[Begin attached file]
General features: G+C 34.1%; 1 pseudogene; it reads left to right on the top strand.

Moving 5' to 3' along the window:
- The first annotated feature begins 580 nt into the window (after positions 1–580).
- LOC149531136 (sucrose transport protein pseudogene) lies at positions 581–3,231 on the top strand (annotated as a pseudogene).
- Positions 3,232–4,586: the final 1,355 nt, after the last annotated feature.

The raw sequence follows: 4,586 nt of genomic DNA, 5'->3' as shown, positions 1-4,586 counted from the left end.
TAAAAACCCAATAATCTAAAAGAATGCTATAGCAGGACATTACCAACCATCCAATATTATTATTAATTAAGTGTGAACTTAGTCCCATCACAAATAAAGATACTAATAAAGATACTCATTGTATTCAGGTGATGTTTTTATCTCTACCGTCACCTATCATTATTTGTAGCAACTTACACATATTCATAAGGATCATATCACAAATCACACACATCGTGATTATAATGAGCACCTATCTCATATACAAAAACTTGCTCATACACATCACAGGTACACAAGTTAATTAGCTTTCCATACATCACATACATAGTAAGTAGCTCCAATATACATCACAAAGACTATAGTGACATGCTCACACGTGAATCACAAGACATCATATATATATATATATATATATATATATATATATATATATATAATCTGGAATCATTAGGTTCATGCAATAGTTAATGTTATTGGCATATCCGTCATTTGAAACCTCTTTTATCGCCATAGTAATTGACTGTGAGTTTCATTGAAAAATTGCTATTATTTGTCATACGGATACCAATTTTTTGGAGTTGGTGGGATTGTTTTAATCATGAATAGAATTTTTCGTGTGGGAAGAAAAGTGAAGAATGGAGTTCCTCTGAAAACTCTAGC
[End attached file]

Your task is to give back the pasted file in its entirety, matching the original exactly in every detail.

General features: G+C 34.1%; 1 pseudogene; it reads left to right on the top strand.

Moving 5' to 3' along the window:
- The first annotated feature begins 580 nt into the window (after positions 1–580).
- LOC149531136 (sucrose transport protein pseudogene) lies at positions 581–3,231 on the top strand (annotated as a pseudogene).
- Positions 3,232–4,586: the final 1,355 nt, after the last annotated feature.

The raw sequence follows: 4,586 nt of genomic DNA, 5'->3' as shown, positions 1-4,586 counted from the left end.
TAAAAACCCAATAATCTAAAAGAATGCTATAGCAGGACATTACCAACCATCCAATATTATTATTAATTAAGTGTGAACTTAGTCCCATCACAAATAAAGATACTAATAAAGATACTCATTGTATTCAGGTGATGTTTTTATCTCTACCGTCACCTATCATTATTTGTAGCAACTTACACATATTCATAAGGATCATATCACAAATCACACACATCGTGATTATAATGAGCACCTATCTCATATACAAAAACTTGCTCATACACATCACAGGTACACAAGTTAATTAGCTTTCCATACATCACATACATAGTAAGTAGCTCCAATATACATCACAAAGACTATAGTGACATGCTCACACGTGAATCACAAGACATCATATATATATATATATATATATATATATATATATATATATATAATCTGGAATCATTAGGTTCATGCAATAGTTAATGTTATTGGCATATCCGTCATTTGAAACCTCTTTTATCGCCATAGTAATTGACTGTGAGTTTCATTGAAAAATTGCTATTATTTGTCATACGGATACCAATTTTTTGGAGTTGGTGGGATTGTTTTAATCATGAATAGAATTTTTCGTGTGGGAAGAAAAGTGAAGAATGGAGTTCCTCTGAAAACTCTAGC